Making Your Kids Clear Their Plate At Mealtime Is Actually Backfiring In A Huge Way, According To Experts
My kids have definitely gone through their phases of picky eating. My 5-year-old is currently still in such a phase. Couple his pickiness with my hatred for wasting food, and you get a recipe for disaster. He's whining, I'm frustrated, and the healthy meals I've cooked for him end up being polished off by myself or my husband while my son eats an apple and a cheese stick for dinner for the third day in a row.
But according to the experts at Feeding Littles, you should stop making your kids clear their plates. The pediatric feeding expert duo of Occupational Therapist Judy Delaware and Registered Dietician Nutritionist Megan McNamee want parents to understand exactly what is happening when you try to force kids to eat everything you provide for them during meal times, starting with when the foods are first introduced.
Part of helping kids become well-rounded eaters is exposing them to a variety of foods — even if they don't actually eat it. Exposure does not only include taste, which can throw some parents off when feeding a new food. "Some babies or children won’t touch new foods until they have seen them at least 20 times. Why is this? Babies and children need to explore the properties of every food before they put it in their mouth," Delaware and McNamee tell Romper. "This includes the feel, texture, smell, and finally the taste — and tasting it always comes last. Kids may be naturally reluctant to try new foods, especially if they don’t see them often, so they gravitate to their familiar options."
So, when you fill your kid's plate with a vegetable they like such as carrots paired with a new food like salmon, your kid may barely even mess with the salmon, but they will likely eat the familiar carrots. Delaware and McNamee say that this is a perfectly natural course of action for kids, and that offering these new foods over and over can help kids become used to seeing, smelling, feeling, and eventually tasting them.
Another food-related issue that can lead to kids not wanting to eat all of the food offered to them is how the adults around them label the foods they're being given. "Have you ever dieted before? Perhaps you told yourself you’re not allowed to have any sugar... but then what do you crave? Children are the same way," Delaware and McNamee tell Romper. "The more restrictive we are with 'forbidden' foods like desserts, the more kids gravitate toward these options. Foods that are 'bad' or 'unhealthy' become the focus. In fact, research suggests that the more we label foods as healthy, the less likely our kids are to eat them."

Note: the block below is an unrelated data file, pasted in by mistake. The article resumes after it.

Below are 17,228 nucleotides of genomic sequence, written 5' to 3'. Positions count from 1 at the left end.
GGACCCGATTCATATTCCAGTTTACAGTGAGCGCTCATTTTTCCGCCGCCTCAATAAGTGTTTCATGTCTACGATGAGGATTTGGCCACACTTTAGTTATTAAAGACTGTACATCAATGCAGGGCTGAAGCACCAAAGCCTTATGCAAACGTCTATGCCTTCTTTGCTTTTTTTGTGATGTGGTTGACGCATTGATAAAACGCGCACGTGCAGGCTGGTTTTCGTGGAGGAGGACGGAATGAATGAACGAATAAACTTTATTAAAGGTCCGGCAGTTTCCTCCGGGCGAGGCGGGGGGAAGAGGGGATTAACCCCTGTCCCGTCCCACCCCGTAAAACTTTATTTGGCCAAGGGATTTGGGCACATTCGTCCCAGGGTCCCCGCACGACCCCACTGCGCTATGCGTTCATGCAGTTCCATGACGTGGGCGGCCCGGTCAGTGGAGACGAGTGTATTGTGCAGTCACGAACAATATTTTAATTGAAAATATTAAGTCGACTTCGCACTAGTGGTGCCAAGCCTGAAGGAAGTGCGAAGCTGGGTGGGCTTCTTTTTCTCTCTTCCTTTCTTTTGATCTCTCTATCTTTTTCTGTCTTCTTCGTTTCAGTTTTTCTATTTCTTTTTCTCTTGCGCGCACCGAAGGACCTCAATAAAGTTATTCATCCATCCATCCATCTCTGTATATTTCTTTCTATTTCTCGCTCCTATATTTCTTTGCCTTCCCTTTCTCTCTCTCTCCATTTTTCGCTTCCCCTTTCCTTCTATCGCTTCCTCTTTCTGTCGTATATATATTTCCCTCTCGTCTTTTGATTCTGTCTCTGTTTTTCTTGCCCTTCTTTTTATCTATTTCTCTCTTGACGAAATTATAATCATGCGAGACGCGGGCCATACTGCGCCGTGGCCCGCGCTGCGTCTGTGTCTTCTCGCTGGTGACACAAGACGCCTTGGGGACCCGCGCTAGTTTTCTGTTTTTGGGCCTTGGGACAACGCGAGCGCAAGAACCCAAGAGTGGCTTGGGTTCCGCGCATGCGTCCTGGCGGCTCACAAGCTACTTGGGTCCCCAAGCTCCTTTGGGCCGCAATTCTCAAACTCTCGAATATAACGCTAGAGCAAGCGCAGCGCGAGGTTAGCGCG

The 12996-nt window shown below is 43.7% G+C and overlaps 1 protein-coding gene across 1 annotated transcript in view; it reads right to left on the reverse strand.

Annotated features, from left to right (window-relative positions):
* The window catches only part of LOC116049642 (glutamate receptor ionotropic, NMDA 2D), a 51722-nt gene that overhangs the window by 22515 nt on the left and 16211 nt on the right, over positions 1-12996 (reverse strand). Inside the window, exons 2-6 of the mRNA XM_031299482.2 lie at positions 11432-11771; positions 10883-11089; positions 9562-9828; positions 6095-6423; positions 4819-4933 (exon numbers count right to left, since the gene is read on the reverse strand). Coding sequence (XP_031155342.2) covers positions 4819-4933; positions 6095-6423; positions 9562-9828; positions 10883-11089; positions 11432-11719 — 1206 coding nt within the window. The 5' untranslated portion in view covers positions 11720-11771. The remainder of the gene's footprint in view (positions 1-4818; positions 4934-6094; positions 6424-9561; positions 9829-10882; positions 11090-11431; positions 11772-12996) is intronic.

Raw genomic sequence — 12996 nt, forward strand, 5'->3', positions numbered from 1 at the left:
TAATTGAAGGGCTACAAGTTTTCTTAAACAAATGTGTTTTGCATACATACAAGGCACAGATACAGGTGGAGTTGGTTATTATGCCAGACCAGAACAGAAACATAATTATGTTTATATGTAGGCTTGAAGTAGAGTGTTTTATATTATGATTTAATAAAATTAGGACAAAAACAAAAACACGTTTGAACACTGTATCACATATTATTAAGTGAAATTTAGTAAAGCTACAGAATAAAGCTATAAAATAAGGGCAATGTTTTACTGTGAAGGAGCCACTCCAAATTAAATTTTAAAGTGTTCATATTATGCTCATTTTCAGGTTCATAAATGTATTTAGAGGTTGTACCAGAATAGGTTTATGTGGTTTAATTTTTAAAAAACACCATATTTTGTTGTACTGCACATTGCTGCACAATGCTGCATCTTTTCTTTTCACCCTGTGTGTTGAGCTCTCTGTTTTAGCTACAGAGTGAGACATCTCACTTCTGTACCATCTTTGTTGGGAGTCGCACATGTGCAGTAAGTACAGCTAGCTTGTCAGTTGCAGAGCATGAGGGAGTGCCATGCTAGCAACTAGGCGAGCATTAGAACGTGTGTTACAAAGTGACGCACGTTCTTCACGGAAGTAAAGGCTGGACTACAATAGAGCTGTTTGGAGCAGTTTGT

This is such an easy habit fix, especially if your kids are still little and you haven't already done too much labeling of healthy vs. unhealthy foods. "How do we teach kids how to eat without making them obsessed with food? The first step is dropping the labels," Delaware and McNamee tell Romper. "Don’t talk about healthy or unhealthy, good versus bad. When you choose to provide a given food, let them self-regulate and decide how much to eat."
Often, forcing a child to finish everything in front of them can backfire since this is not how children are wired, as the pair explained on their website. "Children are born intuitive eaters. They are built to self-regulate based upon their own individual hunger and fullness cues. They remain intuitive eaters until they are forced to eat more food and bypass their physiologic cues, or if they're not given enough food to be satisfied and they start over-focusing on food and bingeing." So, if you never force your kids to eat when they're not hungry or to eat until their plate is cleared, you can preserve the natural intuitive eating patterns they are born with to help keep them happy and healthy.
If you find yourself frustrated with your kids during mealtime more often than not, you're not alone. It's a tricky avenue to navigate, but keeping these tips in mind will help ensure that you and your kids have a more peaceful relationship with food. If you still need a bit more guidance in this area, Feeding Littles offers online courses with self-paced videos to support parents with babies and toddlers looking to learn more about nutrition and feeding success.